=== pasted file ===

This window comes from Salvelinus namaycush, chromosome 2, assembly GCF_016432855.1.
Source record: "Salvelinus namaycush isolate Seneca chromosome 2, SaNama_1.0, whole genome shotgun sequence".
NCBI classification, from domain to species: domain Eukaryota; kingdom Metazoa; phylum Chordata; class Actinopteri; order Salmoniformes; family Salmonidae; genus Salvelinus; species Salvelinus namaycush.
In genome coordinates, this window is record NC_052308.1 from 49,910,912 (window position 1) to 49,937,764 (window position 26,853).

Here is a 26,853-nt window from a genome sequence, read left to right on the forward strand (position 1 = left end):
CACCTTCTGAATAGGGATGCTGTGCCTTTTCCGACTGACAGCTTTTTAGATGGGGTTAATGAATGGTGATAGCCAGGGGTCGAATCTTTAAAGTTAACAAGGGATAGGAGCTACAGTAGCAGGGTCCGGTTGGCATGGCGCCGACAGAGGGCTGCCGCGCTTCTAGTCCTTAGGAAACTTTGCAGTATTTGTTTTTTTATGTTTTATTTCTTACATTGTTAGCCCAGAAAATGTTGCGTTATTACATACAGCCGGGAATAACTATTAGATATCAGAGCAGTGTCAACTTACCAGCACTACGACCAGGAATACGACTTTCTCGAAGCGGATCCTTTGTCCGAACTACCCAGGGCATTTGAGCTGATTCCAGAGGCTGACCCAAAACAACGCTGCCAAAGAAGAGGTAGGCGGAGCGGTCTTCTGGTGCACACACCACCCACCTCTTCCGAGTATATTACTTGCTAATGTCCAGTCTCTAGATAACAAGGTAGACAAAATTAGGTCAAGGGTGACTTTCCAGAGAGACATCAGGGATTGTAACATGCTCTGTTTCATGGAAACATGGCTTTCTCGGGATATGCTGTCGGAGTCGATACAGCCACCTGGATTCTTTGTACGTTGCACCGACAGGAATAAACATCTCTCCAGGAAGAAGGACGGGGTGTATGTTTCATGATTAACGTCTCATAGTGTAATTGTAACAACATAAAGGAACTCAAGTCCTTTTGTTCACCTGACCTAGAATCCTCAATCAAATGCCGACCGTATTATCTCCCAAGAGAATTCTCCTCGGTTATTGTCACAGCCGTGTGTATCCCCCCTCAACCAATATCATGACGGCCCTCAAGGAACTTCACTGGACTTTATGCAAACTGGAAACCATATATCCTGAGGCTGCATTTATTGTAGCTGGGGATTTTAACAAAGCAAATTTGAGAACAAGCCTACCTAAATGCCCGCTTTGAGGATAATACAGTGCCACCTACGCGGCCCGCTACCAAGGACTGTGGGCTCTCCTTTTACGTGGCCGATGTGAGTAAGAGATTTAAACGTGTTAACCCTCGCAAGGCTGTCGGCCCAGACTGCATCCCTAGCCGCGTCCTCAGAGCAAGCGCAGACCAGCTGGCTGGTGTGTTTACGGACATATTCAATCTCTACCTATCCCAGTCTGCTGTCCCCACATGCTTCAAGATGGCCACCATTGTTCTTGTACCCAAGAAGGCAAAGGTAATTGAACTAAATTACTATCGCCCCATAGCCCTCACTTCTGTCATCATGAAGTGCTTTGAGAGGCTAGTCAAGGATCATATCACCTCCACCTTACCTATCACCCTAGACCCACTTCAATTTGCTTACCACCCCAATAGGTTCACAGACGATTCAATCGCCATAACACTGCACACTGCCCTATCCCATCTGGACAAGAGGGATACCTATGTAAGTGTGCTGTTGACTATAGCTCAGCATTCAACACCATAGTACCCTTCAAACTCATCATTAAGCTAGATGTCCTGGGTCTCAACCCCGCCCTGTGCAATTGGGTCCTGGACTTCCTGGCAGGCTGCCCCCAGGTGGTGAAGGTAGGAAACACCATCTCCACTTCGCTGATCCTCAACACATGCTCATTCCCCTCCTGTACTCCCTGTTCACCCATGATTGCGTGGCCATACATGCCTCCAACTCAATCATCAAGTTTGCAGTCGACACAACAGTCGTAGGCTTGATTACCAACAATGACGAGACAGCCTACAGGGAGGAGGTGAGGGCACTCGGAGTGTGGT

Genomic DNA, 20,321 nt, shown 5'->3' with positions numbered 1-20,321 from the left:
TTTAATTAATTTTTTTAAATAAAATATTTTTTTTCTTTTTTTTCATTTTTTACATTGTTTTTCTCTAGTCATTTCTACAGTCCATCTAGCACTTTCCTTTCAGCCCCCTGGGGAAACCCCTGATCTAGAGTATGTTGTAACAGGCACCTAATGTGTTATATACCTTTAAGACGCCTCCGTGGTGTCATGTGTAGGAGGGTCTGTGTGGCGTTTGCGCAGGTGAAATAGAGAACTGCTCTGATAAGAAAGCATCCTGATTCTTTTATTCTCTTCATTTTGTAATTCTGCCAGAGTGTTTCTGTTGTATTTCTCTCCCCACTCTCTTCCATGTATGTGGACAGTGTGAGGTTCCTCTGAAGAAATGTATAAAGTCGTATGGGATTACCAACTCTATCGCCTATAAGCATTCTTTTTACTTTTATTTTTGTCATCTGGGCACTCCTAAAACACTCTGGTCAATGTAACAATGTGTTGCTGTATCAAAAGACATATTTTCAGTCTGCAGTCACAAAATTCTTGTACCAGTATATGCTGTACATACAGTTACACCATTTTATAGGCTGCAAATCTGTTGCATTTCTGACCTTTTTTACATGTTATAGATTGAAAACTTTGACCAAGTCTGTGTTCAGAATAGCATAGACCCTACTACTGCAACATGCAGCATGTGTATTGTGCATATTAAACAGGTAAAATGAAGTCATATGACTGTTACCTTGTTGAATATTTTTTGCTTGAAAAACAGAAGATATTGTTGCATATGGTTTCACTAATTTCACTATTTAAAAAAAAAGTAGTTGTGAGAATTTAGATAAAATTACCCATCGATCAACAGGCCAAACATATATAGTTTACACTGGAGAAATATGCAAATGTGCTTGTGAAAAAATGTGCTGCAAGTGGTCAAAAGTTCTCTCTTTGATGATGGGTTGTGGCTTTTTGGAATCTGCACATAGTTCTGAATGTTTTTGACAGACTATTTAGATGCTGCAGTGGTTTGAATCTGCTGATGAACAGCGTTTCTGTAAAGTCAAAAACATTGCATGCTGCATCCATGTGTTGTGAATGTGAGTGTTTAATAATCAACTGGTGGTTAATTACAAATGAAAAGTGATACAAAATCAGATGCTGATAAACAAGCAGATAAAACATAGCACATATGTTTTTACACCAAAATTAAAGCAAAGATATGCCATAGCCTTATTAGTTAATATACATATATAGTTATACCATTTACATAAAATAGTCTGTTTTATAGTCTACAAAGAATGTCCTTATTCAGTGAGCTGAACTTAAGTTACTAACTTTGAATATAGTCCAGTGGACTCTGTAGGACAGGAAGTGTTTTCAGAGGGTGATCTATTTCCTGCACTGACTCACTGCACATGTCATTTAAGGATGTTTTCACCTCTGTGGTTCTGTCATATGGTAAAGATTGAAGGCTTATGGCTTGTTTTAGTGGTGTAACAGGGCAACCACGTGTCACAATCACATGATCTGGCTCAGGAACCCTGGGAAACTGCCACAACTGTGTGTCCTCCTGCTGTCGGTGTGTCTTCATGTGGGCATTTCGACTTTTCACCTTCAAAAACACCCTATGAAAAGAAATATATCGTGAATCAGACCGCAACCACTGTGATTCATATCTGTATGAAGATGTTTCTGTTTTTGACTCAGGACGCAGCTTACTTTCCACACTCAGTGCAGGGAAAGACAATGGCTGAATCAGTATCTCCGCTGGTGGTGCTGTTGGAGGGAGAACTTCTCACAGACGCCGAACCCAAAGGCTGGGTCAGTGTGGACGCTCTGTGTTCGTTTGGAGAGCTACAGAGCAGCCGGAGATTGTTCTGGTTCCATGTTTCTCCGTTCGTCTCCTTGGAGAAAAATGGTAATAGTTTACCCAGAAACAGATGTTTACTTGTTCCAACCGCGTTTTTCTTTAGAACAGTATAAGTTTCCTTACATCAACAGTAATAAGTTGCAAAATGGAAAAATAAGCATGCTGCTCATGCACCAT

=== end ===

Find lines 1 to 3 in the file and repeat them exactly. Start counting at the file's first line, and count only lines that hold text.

This window comes from Salvelinus namaycush, chromosome 2, assembly GCF_016432855.1.
Source record: "Salvelinus namaycush isolate Seneca chromosome 2, SaNama_1.0, whole genome shotgun sequence".
NCBI classification, from domain to species: domain Eukaryota; kingdom Metazoa; phylum Chordata; class Actinopteri; order Salmoniformes; family Salmonidae; genus Salvelinus; species Salvelinus namaycush.